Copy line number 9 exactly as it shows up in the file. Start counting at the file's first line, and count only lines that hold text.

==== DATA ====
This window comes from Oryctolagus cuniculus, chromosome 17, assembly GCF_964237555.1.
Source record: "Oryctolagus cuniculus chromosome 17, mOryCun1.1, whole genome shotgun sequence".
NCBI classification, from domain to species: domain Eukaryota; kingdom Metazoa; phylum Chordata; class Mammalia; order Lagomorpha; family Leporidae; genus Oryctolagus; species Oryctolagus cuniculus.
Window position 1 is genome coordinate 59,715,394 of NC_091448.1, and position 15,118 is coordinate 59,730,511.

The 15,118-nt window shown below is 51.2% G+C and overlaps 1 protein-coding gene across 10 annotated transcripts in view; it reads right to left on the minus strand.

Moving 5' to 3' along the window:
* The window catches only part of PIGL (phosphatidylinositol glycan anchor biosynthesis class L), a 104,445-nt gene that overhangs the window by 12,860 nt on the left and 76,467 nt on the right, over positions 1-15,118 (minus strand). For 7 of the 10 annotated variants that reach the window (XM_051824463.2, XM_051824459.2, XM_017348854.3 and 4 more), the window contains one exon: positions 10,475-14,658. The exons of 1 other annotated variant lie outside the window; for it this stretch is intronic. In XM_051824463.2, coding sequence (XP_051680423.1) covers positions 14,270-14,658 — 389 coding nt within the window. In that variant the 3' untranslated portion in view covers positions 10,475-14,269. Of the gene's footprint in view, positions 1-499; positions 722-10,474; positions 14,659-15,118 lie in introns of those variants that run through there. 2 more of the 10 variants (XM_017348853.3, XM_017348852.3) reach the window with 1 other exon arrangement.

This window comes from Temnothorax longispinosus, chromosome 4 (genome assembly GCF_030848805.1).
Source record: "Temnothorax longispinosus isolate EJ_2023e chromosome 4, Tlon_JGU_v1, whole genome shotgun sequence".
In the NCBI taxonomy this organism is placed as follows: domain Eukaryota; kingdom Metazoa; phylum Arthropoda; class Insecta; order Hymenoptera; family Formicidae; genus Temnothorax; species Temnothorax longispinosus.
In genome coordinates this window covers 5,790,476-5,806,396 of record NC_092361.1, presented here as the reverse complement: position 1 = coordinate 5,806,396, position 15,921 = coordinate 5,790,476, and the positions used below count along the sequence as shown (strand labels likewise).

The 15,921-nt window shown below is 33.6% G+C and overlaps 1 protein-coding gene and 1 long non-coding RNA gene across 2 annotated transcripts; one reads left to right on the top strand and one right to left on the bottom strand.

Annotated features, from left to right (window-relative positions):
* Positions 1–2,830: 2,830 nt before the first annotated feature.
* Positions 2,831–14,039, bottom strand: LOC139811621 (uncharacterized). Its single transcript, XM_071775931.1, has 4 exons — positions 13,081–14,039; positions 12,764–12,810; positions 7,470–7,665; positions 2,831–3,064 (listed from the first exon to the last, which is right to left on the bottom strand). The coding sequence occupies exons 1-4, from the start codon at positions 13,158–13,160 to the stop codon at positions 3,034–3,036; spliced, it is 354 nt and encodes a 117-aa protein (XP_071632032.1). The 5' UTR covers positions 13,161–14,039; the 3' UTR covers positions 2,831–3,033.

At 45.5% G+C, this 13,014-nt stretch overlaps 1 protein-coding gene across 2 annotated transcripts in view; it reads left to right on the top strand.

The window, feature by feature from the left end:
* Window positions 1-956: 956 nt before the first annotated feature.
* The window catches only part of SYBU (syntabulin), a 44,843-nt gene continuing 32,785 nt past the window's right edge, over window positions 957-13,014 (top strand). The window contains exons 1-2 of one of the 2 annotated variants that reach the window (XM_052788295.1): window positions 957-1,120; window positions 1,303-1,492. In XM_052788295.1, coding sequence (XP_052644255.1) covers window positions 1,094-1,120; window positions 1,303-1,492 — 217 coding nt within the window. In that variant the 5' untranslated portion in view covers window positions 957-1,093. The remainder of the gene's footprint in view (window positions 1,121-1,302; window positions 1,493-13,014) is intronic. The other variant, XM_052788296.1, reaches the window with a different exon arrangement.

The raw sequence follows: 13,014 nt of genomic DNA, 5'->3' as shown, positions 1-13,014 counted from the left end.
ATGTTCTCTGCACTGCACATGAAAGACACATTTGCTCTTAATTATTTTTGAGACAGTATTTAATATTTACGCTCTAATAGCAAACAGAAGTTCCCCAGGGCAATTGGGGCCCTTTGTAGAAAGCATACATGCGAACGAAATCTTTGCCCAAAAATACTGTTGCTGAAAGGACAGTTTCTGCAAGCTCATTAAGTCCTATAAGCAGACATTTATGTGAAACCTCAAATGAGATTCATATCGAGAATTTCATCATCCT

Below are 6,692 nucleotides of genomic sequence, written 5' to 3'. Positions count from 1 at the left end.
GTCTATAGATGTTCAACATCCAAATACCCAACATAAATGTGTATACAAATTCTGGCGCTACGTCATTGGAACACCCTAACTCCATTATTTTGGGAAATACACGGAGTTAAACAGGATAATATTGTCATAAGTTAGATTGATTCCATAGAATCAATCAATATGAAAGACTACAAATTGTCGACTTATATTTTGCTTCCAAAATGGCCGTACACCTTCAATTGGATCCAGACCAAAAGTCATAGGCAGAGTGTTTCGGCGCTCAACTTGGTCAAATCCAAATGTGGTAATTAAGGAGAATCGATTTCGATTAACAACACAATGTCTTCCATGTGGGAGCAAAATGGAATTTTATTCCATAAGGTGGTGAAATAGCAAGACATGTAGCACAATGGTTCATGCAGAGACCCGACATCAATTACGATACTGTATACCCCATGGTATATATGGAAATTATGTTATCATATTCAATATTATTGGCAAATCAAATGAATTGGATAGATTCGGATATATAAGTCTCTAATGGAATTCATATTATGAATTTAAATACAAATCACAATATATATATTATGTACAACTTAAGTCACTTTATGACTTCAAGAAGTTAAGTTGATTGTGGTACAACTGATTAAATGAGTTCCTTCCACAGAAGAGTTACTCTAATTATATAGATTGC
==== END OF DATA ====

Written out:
Source record: "Temnothorax longispinosus isolate EJ_2023e chromosome 4, Tlon_JGU_v1, whole genome shotgun sequence".